Buying and Selling Penny Stock
Penny Stock Buy Orders
When you're ready to buy a penny stock (assuming your account balance will cover the purchase price plus the commission), then you're ready to submit a buy order.
Here is the information you'll need to initiate a buy order with your broker:
- The penny stock's ticker symbol (i.e.- INTC is the ticker symbol for Intel)
- The market where the stock trades (i.e.- NASDAQ)
- The number of shares you wish to purchase (also called "volume")
Note: To avoid additional commission fees, try to buy penny stock in multiples of 100 shares.
- The price per share you're willing to pay for the penny stock
- The "good until" date. How long will your order remain "live?" The day. Two days from now? The end of the week?
When you're done, your penny stock order might look something like this:
Buy 5000 shares of Extreme Caffeine, ticker symbol BUZZ at 25 cents or less. The stock is on OTC BB and I'd like to keep the order open until Monday the 12th.
Your broker will purchase these penny stock shares for you if the price hits 25 cents or less before the expiration date. 5000 shares will be added to your account and you'll notice that your cash balance has been reduced by the amount that the shares cost, plus a small commission.
The sell order is just a mirror image of the buy order. Double check the number of shares you own, then inform your broker that you wish to sell. Include the number of shares you want to sell, the name of the penny stock, the ticker symbol, and the name of the stock exchange. The two most important pieces of information on the sell order are the price at which you are willing to sell and the length of time the order is to remain active.
If the price of the penny stock you are selling reaches or exceeds your sell price within the specified timeframe, your broker should complete the sale. The proceeds, minus the commission, will show up on your account no later than the third day after the sale, and the funds are ready for your next buy.
Understanding Bid And Ask
If you went to an auction looking for a piece of art, you'd be prepared to make a BID on the piece you selected. If you had an antique to sell, you'd let the auctioneer know your bottom-line ASKING price. It's similar when you trade penny stock.
You enter your bid (buying) or ask (selling) price through your broker. If there's a match, a trade takes place. In other words someone is willing to sell to you at your bid price (or buy from you for your ask price). There will be many other investors trying to buy or sell the same penny stock at the same time and at varying prices. However, the only price quotes you'll find listed for that penny stock will be highest bid price and the lowest ask price.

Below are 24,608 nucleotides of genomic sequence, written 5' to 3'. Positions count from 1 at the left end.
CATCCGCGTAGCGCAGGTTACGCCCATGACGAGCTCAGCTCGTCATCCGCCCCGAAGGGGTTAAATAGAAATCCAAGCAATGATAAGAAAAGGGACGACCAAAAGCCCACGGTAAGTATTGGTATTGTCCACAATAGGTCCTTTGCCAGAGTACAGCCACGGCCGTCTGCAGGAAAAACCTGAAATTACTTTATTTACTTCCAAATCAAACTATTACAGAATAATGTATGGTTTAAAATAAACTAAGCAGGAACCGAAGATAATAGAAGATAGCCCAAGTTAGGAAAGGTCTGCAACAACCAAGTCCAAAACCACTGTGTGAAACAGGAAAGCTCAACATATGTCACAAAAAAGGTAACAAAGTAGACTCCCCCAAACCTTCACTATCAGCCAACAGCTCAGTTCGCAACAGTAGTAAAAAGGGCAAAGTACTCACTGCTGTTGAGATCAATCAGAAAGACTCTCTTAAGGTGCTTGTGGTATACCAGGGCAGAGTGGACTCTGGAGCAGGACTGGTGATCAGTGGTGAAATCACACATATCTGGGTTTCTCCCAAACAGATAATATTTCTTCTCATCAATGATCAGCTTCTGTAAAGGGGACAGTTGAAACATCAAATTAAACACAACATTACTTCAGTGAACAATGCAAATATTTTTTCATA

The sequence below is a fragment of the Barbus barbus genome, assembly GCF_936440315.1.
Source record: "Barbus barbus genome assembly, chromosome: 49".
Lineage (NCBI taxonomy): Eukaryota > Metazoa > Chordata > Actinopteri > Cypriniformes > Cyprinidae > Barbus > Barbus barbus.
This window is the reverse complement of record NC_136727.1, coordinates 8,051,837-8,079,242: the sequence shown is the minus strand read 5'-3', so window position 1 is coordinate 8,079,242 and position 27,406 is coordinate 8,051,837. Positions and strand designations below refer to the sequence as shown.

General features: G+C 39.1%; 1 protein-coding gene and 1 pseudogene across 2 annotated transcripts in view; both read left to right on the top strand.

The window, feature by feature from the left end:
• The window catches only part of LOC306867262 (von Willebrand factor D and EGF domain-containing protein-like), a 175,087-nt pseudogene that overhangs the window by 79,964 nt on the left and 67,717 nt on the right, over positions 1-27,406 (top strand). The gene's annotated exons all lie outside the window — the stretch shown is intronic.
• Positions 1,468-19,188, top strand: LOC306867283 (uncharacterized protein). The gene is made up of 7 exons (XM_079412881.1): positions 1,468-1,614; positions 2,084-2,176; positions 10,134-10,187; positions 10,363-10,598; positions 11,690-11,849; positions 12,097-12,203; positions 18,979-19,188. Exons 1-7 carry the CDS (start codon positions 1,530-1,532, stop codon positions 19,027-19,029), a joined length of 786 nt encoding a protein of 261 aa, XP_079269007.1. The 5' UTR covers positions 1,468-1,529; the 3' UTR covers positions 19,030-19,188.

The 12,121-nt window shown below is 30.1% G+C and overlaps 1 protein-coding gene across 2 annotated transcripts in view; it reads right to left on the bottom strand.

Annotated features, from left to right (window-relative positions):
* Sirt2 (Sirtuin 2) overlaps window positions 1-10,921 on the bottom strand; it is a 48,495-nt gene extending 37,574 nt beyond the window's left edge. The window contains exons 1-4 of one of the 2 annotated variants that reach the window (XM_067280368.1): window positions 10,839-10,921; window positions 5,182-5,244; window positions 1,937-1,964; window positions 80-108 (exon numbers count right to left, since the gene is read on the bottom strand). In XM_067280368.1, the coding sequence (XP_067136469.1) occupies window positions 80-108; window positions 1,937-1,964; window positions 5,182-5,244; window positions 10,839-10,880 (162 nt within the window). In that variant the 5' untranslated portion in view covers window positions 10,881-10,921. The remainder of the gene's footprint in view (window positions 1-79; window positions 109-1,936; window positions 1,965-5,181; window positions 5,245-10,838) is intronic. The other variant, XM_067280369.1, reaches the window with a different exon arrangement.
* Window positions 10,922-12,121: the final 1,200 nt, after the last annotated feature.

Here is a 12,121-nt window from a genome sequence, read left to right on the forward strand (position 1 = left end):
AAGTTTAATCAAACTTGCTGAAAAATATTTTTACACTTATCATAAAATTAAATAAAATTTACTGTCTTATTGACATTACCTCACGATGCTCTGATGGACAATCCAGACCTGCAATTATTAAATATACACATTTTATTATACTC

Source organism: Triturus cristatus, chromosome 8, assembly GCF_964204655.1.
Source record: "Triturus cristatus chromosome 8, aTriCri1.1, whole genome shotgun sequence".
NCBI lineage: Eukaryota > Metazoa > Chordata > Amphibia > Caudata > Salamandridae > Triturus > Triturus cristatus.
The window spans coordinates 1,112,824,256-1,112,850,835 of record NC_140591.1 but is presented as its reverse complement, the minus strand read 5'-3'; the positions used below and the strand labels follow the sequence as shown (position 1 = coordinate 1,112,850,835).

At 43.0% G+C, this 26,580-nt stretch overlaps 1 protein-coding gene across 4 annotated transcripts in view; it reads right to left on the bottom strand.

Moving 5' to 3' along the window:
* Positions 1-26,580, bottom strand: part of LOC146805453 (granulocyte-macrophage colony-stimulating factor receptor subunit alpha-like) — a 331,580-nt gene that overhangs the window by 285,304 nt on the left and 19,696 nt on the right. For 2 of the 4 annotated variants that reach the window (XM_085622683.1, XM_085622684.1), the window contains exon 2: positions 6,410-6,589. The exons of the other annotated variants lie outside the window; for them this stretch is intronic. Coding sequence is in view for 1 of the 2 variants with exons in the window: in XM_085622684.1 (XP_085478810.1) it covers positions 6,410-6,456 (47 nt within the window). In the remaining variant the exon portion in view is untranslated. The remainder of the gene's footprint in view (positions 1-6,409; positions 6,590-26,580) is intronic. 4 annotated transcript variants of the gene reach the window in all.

The market operates on a "best price" basis. If you're buying, unless your bid is the highest, you'll have to wait until the investors willing to pay more have had their orders filled. Conversely, if you're selling, the shareholders willing to sell for less will have their orders completed ahead of you.
If buy and sell orders for the same penny stock are entered at the same price, they'll be handled on a first in, first out basis.
Unfilled Penny Stock Orders
If your order does not get filled prior to the order closing date, as may happen during a period of light trading, no transaction occurs. If there is no trade, there is no broker commission fee to pay.
In other instances, you may not be able to buy or sell as many shares as your order stipulated. For instance, if you wanted to purchase 5000 shares of Intel at a certain price, but only 3000 shares were available at that price. You would get the 3000, but not the other 2000. In this example, your order was "partially filled."
If this appears to be the case and it's still only mid-way through the trading day, you can always adjust your order price and increase your chances of filling the rest of your order. There are no additional commission fees to pay. However, if your order gets extended beyond one trading day, your broker will charge the usual commission for each day that your shares have a trade. Buy 10,000 shares over 5 days, that's 5 commissions.
Cancelling And Changing Open Orders
You may choose to cancel or change your buy and sell orders while they are still open. If you have a question about either, your broker can assist you.
Knowing which penny stock to buy is the most important part of all. That's why it is so beneficial to get a subscription to The Penny Stock Insider, by Peter Leeds.